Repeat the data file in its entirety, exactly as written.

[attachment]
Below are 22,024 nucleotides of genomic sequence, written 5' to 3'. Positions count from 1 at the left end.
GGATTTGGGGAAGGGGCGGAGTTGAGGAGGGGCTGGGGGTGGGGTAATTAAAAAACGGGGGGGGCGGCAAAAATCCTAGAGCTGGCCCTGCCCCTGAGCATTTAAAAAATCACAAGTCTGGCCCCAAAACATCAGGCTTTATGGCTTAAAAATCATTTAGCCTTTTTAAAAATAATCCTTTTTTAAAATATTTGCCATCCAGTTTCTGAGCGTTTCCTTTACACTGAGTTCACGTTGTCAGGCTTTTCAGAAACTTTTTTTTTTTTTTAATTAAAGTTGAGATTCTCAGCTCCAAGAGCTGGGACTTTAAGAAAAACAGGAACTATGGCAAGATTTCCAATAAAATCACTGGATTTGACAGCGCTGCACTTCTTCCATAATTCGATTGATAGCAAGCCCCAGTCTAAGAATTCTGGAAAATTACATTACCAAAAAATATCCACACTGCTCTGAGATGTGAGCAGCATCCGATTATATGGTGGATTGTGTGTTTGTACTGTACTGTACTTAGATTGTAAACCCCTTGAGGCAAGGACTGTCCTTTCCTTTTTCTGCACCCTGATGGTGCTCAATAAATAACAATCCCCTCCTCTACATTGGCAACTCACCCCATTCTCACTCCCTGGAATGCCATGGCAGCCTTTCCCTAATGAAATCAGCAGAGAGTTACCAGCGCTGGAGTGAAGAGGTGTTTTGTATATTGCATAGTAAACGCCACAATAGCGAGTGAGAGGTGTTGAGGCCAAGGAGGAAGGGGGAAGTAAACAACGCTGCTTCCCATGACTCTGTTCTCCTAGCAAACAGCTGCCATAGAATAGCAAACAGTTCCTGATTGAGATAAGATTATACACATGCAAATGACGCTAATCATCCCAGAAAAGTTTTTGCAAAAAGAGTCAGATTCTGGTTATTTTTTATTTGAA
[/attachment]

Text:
Below are 22,024 nucleotides of genomic sequence, written 5' to 3'. Positions count from 1 at the left end.
GGATTTGGGGAAGGGGCGGAGTTGAGGAGGGGCTGGGGGTGGGGTAATTAAAAAACGGGGGGGGCGGCAAAAATCCTAGAGCTGGCCCTGCCCCTGAGCATTTAAAAAATCACAAGTCTGGCCCCAAAACATCAGGCTTTATGGCTTAAAAATCATTTAGCCTTTTTAAAAATAATCCTTTTTTAAAATATTTGCCATCCAGTTTCTGAGCGTTTCCTTTACACTGAGTTCACGTTGTCAGGCTTTTCAGAAACTTTTTTTTTTTTTTAATTAAAGTTGAGATTCTCAGCTCCAAGAGCTGGGACTTTAAGAAAAACAGGAACTATGGCAAGATTTCCAATAAAATCACTGGATTTGACAGCGCTGCACTTCTTCCATAATTCGATTGATAGCAAGCCCCAGTCTAAGAATTCTGGAAAATTACATTACCAAAAAATATCCACACTGCTCTGAGATGTGAGCAGCATCCGATTATATGGTGGATTGTGTGTTTGTACTGTACTGTACTTAGATTGTAAACCCCTTGAGGCAAGGACTGTCCTTTCCTTTTTCTGCACCCTGATGGTGCTCAATAAATAACAATCCCCTCCTCTACATTGGCAACTCACCCCATTCTCACTCCCTGGAATGCCATGGCAGCCTTTCCCTAATGAAATCAGCAGAGAGTTACCAGCGCTGGAGTGAAGAGGTGTTTTGTATATTGCATAGTAAACGCCACAATAGCGAGTGAGAGGTGTTGAGGCCAAGGAGGAAGGGGGAAGTAAACAACGCTGCTTCCCATGACTCTGTTCTCCTAGCAAACAGCTGCCATAGAATAGCAAACAGTTCCTGATTGAGATAAGATTATACACATGCAAATGACGCTAATCATCCCAGAAAAGTTTTTGCAAAAAGAGTCAGATTCTGGTTATTTTTTATTTGAA